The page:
When it comes to types of abuse such as physical or sexual abuse, a nursing home resident’s financial situation probably will not be a major factor in the abuse. However, for other types of abuse, such as insurance fraud, healthcare fraud, or financial abuse, this can play a large role.

If your loved one is wealthy, or even just appears to be wealthy due to their expensive possessions, you should make sure that they are protected from fraud or any type of financial abuse. Be sure to keep valuables in a nursing home out of view. If possible, you should make sure that they are locked away. Refraining from talking about your loved one’s financial situation with the nursing staff can also protect your loved one from financial abuse.

Emotional and Mental State

Your loved one’s emotional stability can be a factor in abuse in a nursing home. Sometimes, nursing home employees target those who are different when it comes to neglect and abuse. The staff may force your loved one to become more unstable by withholding medication for depression or other mental illnesses, or provoking your loved one with emotional and physical abuse. Neglect and abuse for someone who is already dealing with mental instability will only make this worse.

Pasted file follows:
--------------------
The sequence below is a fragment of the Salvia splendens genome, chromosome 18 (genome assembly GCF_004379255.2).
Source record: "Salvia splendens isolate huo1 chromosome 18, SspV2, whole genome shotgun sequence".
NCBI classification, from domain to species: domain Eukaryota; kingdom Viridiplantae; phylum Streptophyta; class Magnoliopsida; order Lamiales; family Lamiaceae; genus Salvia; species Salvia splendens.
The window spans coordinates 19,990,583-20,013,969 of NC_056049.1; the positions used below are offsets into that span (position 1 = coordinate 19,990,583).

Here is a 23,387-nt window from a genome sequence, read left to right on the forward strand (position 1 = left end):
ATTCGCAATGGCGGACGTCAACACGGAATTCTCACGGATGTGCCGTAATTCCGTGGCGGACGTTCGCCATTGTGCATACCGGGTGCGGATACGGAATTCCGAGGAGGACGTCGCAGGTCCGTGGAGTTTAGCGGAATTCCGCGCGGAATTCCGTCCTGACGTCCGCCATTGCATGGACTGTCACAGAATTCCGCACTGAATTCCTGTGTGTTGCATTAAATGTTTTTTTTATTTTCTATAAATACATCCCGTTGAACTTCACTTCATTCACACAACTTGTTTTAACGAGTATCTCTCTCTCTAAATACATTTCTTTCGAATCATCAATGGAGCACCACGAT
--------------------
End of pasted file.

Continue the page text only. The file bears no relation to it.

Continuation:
Be sure to monitor your loved one’s emotional health consistently as they transition into life in the nursing home. Checking in to make sure that the care plan includes your loved one’s medication and that this medication is being provided will be important in keeping your loved one happy and healthy. If your loved one is suffering from a mental illness, by understanding that this is a risk factor for abuse, you can protect your loved one.

Social Life

Loneliness can actually be a factor in neglect and abuse. Those who are having a difficult time transition to nursing home life can become targets for different types of abuse. Your loved one might be too trusting of the staff members due to their desire to make friends, which could lead to financial abuse. To prevent this situation, make sure that you encourage your loved one to make friends with other residents.

Having a social network within the nursing home will also ensure that people notice if your loved one is acting strangely or if there are clear signs of abuse. This awareness can assist your loved one in getting the help that they need. When you call your loved one, ask if they are making friends and developing a strong social life within the nursing home. To prevent loneliness, you can also visit the nursing home and call your loved one on a regular basis.

Education Level

Some studies indicate that education level can play a part in the neglect and abuse of the elderly. Those with lower education levels, for example, residents who did not finish high school or did not go to college, tend to be victims of neglect and abuse more than residents with advanced degrees. Those who commit neglect and abuse tend to steer clear of those who may be well connected or those who will know how to handle neglect and abuse, such as former doctors, lawyers, professors, etc.